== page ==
Well no that is not entirely true. The other two theoretical thorns I see Flex presenting is understanding how the layout system and containers work in the GUI interface and coming to terms with ActionScript 3. The latter is definitely not a simple extension of ActionScript 2 or classic JavaScript – its is a whole class-based, typed language changeover. In fact, one of the chief complaints about Google software is that it is forever beta – never really done-baked-finished. Well if that is true of Google, come take a look at what Flash/Flex developers have had to endure: Flash Player 4 thru 9 in 5 years, ActionScript 0 to 3 in 7 years with major changes at every stage; Flash IDE that is really not an IDE (poor debugging and editing, even worse on Visual Design such that 3rd parties like eRain and ToonBoom have thriving Flash Design IDEs) and Flex itself that has gone through 3 versions already. Talk about a huge Learning Curve – I think of it as a Yearning Curve – Flash/Flex developers dearly hope that Flex 3 has huge islands of stability in the overall architecture as well major components so that producing output will not be so bleeding edgy.

Now I like the directions that Flash/Flex are going in. Flash to carry the Designer side of Flash/SWF development while Flex matches the Flash to the IT interface, workflow and data management side of development. With AIR/Apollo runtimes giving even greater scope. But Adobe must relize with SilverLight and JavaFX waiting to pounce on any weaknesses – the ability to change the Flash/Flex paradigm in major ways with impunity is coming to a rapid close.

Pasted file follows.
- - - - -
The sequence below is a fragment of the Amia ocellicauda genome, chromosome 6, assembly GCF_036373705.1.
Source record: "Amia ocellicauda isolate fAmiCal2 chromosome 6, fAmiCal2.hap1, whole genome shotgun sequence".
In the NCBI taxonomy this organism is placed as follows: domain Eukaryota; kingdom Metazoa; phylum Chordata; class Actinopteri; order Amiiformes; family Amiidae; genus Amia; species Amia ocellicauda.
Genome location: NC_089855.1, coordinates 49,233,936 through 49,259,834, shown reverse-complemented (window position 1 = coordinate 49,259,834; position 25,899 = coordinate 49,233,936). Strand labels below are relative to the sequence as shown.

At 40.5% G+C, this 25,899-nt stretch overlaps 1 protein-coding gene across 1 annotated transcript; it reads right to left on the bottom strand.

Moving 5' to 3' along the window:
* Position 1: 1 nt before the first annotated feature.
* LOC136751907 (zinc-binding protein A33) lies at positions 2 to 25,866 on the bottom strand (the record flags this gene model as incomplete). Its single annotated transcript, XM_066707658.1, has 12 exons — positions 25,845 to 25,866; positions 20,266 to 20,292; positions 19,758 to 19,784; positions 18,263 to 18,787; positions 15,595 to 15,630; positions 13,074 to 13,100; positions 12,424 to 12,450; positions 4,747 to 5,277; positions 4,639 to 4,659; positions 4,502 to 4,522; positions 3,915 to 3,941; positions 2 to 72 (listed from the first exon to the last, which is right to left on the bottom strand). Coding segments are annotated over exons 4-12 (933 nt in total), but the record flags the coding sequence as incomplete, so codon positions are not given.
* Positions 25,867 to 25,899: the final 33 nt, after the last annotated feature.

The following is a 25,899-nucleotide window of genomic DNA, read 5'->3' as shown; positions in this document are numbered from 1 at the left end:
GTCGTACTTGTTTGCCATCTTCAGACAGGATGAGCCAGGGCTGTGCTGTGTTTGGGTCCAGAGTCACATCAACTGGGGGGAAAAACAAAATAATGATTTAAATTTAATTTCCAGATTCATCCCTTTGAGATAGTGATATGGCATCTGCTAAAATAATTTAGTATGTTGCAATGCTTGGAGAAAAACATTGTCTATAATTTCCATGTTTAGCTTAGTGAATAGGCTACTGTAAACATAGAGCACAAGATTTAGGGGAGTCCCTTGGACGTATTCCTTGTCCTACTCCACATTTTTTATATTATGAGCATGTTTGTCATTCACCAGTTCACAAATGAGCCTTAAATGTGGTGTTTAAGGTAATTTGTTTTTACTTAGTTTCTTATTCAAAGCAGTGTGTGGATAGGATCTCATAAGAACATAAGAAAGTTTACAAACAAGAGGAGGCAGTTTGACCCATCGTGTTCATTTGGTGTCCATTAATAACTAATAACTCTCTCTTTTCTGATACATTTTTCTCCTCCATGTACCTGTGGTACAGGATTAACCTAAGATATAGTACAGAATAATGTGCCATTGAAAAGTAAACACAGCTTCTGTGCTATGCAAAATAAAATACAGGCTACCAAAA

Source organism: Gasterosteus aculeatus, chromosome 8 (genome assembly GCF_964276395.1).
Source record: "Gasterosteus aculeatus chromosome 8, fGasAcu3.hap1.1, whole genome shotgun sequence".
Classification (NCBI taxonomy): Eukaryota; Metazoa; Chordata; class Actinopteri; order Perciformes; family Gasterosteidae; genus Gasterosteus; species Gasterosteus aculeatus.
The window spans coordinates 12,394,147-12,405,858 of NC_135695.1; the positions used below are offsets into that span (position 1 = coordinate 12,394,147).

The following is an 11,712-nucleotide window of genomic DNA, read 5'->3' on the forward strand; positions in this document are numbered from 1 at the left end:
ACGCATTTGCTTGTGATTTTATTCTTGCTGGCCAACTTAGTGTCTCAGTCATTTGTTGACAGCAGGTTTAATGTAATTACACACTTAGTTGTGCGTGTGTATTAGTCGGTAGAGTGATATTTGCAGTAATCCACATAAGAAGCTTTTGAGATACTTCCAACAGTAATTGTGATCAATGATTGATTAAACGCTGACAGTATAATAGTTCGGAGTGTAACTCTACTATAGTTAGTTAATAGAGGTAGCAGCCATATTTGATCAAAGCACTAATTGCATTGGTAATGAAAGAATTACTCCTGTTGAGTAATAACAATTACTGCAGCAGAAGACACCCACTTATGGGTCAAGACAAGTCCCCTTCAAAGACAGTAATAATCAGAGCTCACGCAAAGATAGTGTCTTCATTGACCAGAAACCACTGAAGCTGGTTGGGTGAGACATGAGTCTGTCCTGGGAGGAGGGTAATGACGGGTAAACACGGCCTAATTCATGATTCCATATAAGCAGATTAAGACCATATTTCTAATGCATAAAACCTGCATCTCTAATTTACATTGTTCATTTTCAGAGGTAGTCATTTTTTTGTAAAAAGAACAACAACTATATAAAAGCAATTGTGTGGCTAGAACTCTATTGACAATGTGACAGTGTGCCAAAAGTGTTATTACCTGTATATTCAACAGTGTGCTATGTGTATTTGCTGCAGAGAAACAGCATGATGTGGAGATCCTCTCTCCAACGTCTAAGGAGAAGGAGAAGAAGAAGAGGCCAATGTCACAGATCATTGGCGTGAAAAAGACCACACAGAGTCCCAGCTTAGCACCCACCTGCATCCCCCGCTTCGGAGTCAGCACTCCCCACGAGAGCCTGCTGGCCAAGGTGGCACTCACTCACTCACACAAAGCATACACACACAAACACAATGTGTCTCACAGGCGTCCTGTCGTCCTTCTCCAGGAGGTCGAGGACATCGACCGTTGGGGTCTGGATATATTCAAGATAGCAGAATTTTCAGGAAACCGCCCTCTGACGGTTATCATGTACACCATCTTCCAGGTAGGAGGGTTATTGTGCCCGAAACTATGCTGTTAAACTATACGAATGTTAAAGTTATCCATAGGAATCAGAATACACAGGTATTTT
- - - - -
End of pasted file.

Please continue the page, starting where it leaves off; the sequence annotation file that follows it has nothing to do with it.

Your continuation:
Open Source Flex

Adobe made a big fanfare about Flex 3 saying that it was being open sourced. Now I have gone through the press release and I still do not understand what part of Flex/Flash/Air is open source and what is still on the vending block. I hope to have this issue starightened out real quick soon now.

However, it is worthwhile to note that Adobe has two critical advantages over Microsoft Silverlight. First, they have been packaging Flash .swf runtimes very efficiently for the past 10 or more years. Even with five years Microsoft Research on the job, Redmond is comparatively new at the game. Second, Adobe truly delivers cross platform on Linux, Mac and Windows with some additional support for Solaris, AIX, HPUX etc. Microsoft delivers SilverLight only on Windows XP and full edition – Vista only. Microsoft is talking with third parties about support for SilverLight on Linux and Mac. But this is an oft repeated ploy by Redmond – promise a world of cross platform but contract it out and never effectively deliver- think ASP, COM, DCOM, etc, etc.
And on the cross browser side of SiverLight the claims are not credible – Firefox, Safari maybe, and that leaves Opera, Konqueror and a host of browsers out in the cold. And support for Firefox may be limited to Windows only. And the worst part, is that Microsoft insiders are saying what will finally happen is “subject to change”.

Summary

So far Flex/AIR/Apollo has the best vision and foundation for delivery of all the RIA and GUI Integration players. However, the devil is in the details. I have developed some Flex 1 apps which really chewed up memory and ballooned on hard disk. In RIA runtime performance is on par with features for being a deciding factor. Also the forever beta tag may come back to haunt Adobe. But Flex 3 has enough positives to put Adobe even further ahead in the race to RIA/GUI Integration dominance.


(c)JBSurveyer 2007 If you liked this, let others know: